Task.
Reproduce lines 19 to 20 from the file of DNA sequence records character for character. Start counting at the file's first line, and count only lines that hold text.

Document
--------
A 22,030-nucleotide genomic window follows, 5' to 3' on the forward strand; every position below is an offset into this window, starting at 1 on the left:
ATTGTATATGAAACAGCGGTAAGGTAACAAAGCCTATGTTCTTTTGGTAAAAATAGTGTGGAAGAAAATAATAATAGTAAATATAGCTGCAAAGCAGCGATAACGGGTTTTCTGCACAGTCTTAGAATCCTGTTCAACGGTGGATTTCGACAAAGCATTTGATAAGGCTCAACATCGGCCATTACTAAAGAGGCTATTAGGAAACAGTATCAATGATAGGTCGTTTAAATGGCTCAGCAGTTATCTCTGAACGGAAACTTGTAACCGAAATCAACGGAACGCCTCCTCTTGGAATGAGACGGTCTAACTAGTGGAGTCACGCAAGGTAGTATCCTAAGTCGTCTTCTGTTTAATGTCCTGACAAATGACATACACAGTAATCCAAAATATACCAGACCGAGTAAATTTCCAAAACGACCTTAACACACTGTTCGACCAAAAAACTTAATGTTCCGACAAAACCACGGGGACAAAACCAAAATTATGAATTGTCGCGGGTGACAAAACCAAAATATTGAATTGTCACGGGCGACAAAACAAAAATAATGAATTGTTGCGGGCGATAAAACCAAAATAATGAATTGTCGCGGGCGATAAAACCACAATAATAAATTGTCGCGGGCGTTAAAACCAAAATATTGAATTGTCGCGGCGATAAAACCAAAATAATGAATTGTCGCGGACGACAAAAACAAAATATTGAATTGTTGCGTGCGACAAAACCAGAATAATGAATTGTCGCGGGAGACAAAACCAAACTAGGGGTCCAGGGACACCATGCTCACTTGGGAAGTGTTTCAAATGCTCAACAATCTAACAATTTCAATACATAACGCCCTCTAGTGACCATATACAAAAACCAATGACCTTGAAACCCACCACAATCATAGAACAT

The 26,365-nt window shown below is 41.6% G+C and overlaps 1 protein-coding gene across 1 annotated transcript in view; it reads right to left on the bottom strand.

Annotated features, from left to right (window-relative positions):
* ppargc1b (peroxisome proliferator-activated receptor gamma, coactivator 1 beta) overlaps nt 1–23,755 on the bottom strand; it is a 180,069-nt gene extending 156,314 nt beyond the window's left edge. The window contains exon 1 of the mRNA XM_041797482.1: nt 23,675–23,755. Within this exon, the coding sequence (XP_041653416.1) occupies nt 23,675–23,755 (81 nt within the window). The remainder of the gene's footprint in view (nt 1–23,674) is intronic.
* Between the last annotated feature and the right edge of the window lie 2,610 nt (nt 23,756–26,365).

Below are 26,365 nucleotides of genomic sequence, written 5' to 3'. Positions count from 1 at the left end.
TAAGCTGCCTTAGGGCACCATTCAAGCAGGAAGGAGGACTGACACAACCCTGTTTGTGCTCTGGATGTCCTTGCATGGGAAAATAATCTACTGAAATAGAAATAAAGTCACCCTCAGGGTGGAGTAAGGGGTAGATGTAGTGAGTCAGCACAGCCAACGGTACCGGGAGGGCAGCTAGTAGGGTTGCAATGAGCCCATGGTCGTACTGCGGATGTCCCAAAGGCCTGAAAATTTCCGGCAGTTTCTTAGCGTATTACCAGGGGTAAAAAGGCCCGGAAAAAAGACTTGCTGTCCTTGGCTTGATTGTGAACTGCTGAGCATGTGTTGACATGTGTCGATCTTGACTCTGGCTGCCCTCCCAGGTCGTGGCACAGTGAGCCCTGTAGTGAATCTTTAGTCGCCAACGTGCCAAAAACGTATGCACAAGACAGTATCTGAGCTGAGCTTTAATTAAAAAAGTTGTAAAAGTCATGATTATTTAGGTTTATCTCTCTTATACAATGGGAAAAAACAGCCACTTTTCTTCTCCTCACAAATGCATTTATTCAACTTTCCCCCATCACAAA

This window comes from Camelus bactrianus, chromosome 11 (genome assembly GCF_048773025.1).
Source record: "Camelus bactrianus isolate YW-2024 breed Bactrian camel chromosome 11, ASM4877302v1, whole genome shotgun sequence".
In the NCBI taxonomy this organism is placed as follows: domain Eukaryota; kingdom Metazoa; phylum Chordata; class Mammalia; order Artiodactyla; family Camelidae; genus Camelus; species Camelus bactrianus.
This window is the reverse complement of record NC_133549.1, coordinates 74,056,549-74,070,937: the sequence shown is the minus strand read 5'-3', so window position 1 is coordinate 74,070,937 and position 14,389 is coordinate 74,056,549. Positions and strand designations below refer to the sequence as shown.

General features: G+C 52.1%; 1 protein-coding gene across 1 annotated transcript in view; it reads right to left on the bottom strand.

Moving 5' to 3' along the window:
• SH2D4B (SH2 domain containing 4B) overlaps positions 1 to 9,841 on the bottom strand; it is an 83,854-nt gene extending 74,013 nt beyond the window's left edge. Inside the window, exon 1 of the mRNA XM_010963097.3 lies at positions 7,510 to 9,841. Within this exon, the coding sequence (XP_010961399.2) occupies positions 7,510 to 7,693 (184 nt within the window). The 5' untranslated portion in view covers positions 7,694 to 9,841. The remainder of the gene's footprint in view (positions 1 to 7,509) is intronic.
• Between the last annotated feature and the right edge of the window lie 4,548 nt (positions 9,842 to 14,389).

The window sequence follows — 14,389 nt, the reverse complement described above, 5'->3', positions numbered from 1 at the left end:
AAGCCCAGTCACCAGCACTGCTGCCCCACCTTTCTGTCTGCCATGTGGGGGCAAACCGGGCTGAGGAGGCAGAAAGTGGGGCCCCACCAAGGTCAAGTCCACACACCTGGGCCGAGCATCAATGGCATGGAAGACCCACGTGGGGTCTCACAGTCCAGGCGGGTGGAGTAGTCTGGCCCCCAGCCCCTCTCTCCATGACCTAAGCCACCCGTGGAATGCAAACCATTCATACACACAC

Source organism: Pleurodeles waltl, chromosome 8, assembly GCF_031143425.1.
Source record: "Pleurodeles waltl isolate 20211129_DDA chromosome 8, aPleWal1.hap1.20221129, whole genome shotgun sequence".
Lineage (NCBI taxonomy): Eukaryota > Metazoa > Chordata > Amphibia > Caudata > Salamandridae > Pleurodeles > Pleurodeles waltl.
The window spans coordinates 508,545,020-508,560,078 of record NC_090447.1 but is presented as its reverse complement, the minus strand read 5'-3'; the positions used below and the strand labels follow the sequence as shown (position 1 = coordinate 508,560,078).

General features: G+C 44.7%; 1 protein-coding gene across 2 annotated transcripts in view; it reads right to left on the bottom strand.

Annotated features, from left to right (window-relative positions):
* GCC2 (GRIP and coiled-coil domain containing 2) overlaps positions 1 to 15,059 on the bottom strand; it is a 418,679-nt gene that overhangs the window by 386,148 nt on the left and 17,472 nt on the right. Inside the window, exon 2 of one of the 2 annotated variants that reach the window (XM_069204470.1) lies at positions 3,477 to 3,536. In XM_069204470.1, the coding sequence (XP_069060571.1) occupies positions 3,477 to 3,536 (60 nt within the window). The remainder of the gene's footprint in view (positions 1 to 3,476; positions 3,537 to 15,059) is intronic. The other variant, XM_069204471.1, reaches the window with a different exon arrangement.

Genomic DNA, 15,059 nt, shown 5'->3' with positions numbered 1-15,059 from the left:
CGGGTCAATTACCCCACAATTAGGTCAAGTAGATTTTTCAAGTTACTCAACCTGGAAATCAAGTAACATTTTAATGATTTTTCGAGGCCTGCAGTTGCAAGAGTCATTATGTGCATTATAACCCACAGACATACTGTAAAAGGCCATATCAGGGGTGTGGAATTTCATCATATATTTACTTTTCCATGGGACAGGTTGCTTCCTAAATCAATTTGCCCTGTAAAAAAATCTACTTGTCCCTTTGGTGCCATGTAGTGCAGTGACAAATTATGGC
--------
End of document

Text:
Source organism: Pleurodeles waltl, chromosome 8, assembly GCF_031143425.1.
Source record: "Pleurodeles waltl isolate 20211129_DDA chromosome 8, aPleWal1.hap1.20221129, whole genome shotgun sequence".